World’s largest monarch butterfly population could disappear in 20 years – ‘The next generation of children may never see a monarch butterfly’Posted by Jim at Friday, March 25, 2016
WASHINGTON, 21 March 2016 (Center for Biological Diversity) – The eastern migratory population of the monarch butterfly — which includes 99 percent of the world’s monarchs — is at high risk of extinction within two decades unless the population rebounds dramatically, according to a new study published today by Nature Scientific Reports.
The study from the U.S. Geological Survey and other scientists predicts an 11 percent to 57 percent chance of extinction for the monarch migration in the next 20 years. The study reports that well-documented declines in milkweed, the monarch caterpillar’s only food source, are highly correlated with increased use of herbicide-resistant, genetically engineered corn and soybeans, which now make up about 90 percent of all corn and soy grown in the United States.
“This new study confirms that GE crops are the driving cause of monarchs’ precipitous decline, as we have warned for years. Monarchs need protection under the Endangered Species Act or face extinction,” said George Kimbrell, senior attorney at the Center for Food Safety.
“We need to protect monarchs under the Endangered Species Act and increase protections for their summer breeding habitat, or the next generation of children may never see a monarch butterfly,” said Tierra Curry, a senior scientist at the Center for Biological Diversity.
The vast majority of the world’s monarchs are found in the eastern United States and undertake an annual multigenerational migration from Mexico to Canada. A smaller population of around 260,000 butterflies is found west of the Rocky Mountains and overwinters on the California coast. Today’s study estimates that the eastern population must increase to at least 225 million butterflies to cut the extinction risk by half. This year’s population was estimated at 150 million butterflies, though up to half of those may have been killed by a severe winter storm.
Earlier this month the Center for Food Safety and the Center for Biological Diversity filed a lawsuit against the U.S. Fish and Wildlife Service over the agency’s failure to protect monarch butterflies under the Endangered Species Act. The two groups and allies formally petitioned the Service in August 2014 to protect the monarch as a “threatened” species following a 90 percent population decline over the preceding two decades. In December 2014 the Service determined that protection may be warranted, triggering an official review of the butterfly’s status. The lawsuit requests that the court set a deadline for that decision.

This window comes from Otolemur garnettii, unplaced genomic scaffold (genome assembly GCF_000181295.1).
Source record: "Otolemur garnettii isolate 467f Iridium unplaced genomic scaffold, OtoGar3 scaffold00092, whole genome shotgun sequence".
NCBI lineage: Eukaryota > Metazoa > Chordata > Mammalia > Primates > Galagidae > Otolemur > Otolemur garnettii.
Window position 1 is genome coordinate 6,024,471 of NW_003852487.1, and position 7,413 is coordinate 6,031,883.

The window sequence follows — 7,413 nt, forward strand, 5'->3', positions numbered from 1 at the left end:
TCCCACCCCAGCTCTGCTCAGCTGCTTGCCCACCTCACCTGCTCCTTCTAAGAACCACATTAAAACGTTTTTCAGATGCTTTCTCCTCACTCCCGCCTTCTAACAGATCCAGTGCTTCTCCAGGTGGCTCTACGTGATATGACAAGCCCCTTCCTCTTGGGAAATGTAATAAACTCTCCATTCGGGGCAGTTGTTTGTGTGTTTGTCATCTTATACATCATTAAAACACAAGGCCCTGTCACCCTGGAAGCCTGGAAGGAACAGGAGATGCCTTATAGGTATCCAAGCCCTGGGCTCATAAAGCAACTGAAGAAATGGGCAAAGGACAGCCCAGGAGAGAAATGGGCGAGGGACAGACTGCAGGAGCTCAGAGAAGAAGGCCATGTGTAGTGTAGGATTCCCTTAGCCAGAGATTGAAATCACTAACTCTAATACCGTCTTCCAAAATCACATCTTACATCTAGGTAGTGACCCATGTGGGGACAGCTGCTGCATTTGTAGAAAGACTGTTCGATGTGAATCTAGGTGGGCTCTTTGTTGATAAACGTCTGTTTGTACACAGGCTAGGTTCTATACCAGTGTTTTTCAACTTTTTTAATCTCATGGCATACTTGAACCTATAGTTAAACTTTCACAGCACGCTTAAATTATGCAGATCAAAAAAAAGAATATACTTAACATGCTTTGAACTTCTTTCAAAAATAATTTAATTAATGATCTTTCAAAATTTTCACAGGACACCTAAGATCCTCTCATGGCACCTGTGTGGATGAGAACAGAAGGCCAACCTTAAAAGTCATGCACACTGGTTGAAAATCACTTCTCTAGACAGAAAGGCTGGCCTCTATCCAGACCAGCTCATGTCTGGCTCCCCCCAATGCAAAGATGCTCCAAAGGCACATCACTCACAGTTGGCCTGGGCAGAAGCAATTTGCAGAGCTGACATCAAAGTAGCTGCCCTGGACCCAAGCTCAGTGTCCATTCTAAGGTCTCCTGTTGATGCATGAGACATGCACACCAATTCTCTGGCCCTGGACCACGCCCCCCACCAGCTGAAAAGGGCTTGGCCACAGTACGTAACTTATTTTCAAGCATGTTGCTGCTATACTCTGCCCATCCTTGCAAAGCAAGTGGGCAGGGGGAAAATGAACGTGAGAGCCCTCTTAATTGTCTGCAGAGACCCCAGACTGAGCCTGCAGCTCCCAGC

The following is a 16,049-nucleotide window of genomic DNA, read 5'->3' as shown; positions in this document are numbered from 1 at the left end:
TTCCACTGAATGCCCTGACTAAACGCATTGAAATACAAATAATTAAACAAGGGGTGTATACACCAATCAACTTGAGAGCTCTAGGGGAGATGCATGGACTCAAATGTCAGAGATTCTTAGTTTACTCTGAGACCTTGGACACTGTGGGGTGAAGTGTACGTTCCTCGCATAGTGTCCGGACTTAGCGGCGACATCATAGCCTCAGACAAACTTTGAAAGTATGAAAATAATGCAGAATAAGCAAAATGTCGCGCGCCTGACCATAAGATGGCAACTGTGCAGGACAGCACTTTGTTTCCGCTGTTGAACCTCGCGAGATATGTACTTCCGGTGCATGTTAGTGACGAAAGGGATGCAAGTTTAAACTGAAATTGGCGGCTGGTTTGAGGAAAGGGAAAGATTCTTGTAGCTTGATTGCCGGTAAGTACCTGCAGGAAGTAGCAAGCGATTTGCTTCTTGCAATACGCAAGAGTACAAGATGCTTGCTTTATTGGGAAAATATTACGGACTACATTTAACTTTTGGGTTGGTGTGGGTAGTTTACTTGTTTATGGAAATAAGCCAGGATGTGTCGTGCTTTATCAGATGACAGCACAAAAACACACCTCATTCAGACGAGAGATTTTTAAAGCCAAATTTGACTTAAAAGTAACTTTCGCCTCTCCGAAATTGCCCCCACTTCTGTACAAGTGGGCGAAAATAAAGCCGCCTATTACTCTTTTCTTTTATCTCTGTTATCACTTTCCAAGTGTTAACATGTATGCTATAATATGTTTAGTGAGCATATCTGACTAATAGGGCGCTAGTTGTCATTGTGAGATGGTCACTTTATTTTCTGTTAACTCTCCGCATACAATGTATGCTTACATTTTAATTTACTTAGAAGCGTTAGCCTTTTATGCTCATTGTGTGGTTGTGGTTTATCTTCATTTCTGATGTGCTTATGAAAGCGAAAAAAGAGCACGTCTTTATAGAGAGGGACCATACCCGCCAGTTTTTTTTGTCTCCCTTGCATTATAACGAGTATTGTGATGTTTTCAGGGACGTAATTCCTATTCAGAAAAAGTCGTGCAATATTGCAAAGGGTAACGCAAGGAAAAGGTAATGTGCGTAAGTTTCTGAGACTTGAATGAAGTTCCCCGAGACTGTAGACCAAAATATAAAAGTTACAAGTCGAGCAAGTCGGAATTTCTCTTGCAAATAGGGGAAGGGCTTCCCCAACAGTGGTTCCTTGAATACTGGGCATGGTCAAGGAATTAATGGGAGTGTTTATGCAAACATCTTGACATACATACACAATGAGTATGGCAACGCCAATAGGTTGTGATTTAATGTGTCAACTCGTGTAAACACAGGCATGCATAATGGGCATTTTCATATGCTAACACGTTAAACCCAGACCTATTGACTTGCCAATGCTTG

The same day the most recent lawsuit was filed, the overwintering colonies in Mexico were struck by a severe winter storm. Scientists are still tallying the damage, but early estimates predict that 30 percent to 50 percent of the overwintering monarchs may have been killed. This could set the population back to the record lows of the previous two years before this year’s small rebound.
Though monarch numbers increased slightly this past year due to favorable weather conditions, the long-term outlook remains bleak, especially in light of the recent storm. Monarchs require a very large population size to be resilient to severe weather events and other threats. A single winter storm in 2002 killed an estimated 500 million monarchs — more than three times the size of the entire current population.
ABSTRACT: The Eastern, migratory population of monarch butterflies (Danaus plexippus), an iconic North American insect, has declined by ~80% over the last decade. The monarch’s multi-generational migration between overwintering grounds in central Mexico and the summer breeding grounds in the northern U.S. and southern Canada is celebrated in all three countries and creates shared management responsibilities across North America. Here we present a novel Bayesian multivariate auto-regressive state-space model to assess quasi-extinction risk and aid in the establishment of a target population size for monarch conservation planning. We find that, given a range of plausible quasi-extinction thresholds, the population has a substantial probability of quasi-extinction, from 11–57% over 20 years, although uncertainty in these estimates is large. Exceptionally high population stochasticity, declining numbers, and a small current population size act in concert to drive this risk. An approximately 5-fold increase of the monarch population size (relative to the winter of 2014–15) is necessary to halve the current risk of quasi-extinction across all thresholds considered. Conserving the monarch migration thus requires active management to reverse population declines, and the establishment of an ambitious target population size goal to buffer against future environmentally driven variability.